Bob Dinneen:

Oh, it's so wonderful to be here senior as I may be.

 

Jon Doggett:

So Bob, tell us a little bit about your background. And I know that you probably will mention the Boston Red Sox at some point, but how did you get here?

 

Bob Dinneen:

A lot of people have asked that question because how would a kid from Boston end up working for farmers? But the fact of the matter is, in the early '70s, I remember a conversation I had with my father as we would drive around Boston. He was so excited because he was a television news photographer, and he had just done a story on this thing called gasohol and he thought it was really cool that being in Boston, he was able to use a fuel that was in part derived from corn grown in the Midwest. And of course, at that time there was precious little ethanol being sold across the country, but somehow some of it had found its way to Boston. And the new station he had worked for had done a story on it.

 

Bob Dinneen:

Well, I just sort of filed that away. And years later, after I had moved to Washington in DC where I went to school and was working on Capitol Hill my wife got pregnant. What does that get to do with ethanol you say? Well, as much as I enjoyed working on Capitol Hill, it is awfully hard to raise a family on what a congressional staffer is paid. And so I started to do the various networking that you do. And one of the friends I played softball with at the time was Al Tank. Al was with the National Corn Growers and he and I were playing ball one day and I was telling him how I was looking for more gainful employment off of the Hill. And he said, "Well, you know what, there's a guy that's sharing space in our office right now, he works for the ethanol industry and he's looking for somebody that could work the Hill."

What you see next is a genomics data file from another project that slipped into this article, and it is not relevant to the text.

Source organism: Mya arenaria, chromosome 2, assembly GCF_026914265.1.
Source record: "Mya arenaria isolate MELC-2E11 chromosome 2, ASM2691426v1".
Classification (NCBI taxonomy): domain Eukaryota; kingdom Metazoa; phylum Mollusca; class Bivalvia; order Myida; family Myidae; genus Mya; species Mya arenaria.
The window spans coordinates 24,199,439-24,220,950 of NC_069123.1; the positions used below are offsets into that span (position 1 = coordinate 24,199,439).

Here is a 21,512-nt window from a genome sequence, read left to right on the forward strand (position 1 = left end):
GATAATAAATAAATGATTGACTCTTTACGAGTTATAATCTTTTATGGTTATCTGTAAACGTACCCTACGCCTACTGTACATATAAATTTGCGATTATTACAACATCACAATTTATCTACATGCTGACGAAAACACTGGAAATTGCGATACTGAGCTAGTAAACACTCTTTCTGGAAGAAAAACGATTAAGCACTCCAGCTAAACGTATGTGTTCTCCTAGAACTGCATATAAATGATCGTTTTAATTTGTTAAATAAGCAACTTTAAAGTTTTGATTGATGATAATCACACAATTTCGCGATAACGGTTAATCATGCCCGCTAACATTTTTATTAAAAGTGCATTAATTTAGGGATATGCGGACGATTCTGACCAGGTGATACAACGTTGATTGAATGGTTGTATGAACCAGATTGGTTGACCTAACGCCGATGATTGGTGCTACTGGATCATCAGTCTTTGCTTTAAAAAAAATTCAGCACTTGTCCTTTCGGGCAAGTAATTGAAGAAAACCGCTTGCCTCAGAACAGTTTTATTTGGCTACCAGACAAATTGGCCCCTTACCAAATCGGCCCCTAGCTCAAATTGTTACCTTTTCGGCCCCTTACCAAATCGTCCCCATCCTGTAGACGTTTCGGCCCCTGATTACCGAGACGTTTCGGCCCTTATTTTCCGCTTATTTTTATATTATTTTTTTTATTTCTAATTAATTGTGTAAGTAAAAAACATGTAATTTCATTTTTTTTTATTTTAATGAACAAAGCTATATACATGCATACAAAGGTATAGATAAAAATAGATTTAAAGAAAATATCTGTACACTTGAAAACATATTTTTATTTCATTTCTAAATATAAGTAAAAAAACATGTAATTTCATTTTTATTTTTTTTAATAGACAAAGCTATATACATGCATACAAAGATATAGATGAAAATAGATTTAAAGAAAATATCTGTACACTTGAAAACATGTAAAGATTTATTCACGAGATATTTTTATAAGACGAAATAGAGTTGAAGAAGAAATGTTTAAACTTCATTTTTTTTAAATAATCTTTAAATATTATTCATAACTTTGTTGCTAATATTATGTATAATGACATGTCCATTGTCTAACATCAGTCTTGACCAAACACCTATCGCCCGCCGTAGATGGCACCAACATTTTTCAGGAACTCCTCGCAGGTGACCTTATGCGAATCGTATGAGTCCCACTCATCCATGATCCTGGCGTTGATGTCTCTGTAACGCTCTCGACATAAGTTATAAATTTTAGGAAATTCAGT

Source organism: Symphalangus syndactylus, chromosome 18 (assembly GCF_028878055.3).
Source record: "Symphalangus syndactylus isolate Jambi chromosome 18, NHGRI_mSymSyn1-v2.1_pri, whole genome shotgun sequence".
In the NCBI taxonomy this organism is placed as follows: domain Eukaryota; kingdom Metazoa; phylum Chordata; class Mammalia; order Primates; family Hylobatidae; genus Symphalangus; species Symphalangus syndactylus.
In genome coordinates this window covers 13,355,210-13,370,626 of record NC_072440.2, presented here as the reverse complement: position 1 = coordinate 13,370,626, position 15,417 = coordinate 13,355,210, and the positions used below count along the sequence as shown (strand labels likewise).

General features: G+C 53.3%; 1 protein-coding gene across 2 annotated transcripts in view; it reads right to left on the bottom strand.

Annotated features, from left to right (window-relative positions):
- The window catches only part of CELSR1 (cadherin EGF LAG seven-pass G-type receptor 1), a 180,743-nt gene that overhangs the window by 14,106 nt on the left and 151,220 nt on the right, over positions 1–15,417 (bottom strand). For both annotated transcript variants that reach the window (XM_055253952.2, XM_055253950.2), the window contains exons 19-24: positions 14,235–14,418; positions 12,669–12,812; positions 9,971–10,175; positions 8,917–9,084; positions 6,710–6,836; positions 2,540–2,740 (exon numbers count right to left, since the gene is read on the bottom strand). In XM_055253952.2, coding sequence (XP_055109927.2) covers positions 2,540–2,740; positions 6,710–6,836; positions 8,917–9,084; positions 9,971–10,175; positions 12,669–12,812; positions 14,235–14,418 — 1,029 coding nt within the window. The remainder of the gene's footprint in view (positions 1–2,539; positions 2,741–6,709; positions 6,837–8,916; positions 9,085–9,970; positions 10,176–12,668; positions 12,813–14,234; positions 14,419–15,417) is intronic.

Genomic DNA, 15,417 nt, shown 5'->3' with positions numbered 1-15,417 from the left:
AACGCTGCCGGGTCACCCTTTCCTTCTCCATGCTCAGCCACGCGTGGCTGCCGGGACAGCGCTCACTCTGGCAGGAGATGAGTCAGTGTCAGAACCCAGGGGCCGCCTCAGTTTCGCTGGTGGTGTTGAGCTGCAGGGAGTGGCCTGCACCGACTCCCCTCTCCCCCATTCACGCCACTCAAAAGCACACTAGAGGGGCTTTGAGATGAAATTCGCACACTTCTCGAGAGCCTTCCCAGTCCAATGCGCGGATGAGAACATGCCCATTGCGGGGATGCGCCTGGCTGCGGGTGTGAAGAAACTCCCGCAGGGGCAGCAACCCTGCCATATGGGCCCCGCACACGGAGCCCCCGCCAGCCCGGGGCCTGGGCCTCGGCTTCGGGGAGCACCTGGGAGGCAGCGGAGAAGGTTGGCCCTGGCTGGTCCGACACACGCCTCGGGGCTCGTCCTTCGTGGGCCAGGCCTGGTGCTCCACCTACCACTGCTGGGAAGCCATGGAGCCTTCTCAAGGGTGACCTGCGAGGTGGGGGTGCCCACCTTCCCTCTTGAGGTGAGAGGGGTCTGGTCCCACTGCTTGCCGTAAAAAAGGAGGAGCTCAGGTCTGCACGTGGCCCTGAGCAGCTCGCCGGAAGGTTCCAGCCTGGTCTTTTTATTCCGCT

Bob Dinneen:

Now, Al said to me, "I don't know if this industry will be around five years from now or not, but in the meanwhile, Bob, we'll have a lot of fun." And so I interviewed and I got the job. And about a year later Al Tank was off doing other things and I was still at the RFA and I stayed around for 30 years. I saw the industry grow from when I was just that young kid. We were producing about 600 million gallons. And this year, despite everything, we're still going to produce more than 15 billion. So it has been, as Jon said earlier, a wild ride and we've seen some ups and downs. Never anything quite as bad as it is right now, but through it all the ethanol industry has endured. It has grown and it has provided tremendous economic opportunity for farmers in the Midwest and a great deal of economic and energy and environmental security for the rest of America.

 

Jon Doggett:

I thought you were going to mention working in the house post office, but that's another story. So also with us today is NCGA Director of Renewable Fuels, Mark Palmer. Mark is on his second stint with NCGA. He worked with me years ago and we decided to give him another chance to see if he could make it this time. He also worked for the biodiesel industry when the initial RFS became law. And his job today is to keep Bob and I on point, something that he's had to do over the years. But Mark, introduce yourself and you're from Quincy, Illinois?

 

Mark Palmer:

Yeah. Thanks Jon. Yeah, I grew up in Western Central Illinois. Quincy, Illinois, Adams County. Always had a very strong interest in politics, public policy. Always had a strong interest in agriculture just growing up in that area. Corn or beans were such a really important part of my background and a big part of the economy. And I think when I came to Washington, DC getting started on the Hill and weaving into the public policy arena, the first thing I really wanted to dig into were the agricultural issues and the renewable fuels issues and ultimately after, I believe seven years on Capitol Hill, that that brought me to you, Jon, in 2003.

 

Mark Palmer:

So it's very exciting to have lived that life in DC but certainly, it's also very exciting to be back at corn, to be in this world now. And if anything more out of curiosity, just sort of see kind of today where we can go in the future, and I think it's bright and exciting no matter how many of those roller coasters we get on it. It seems to be a wonderful industry that does a lot of great things for our growers and our ethanol producers suffering today. I think to see the prospects of the future I think are very bright.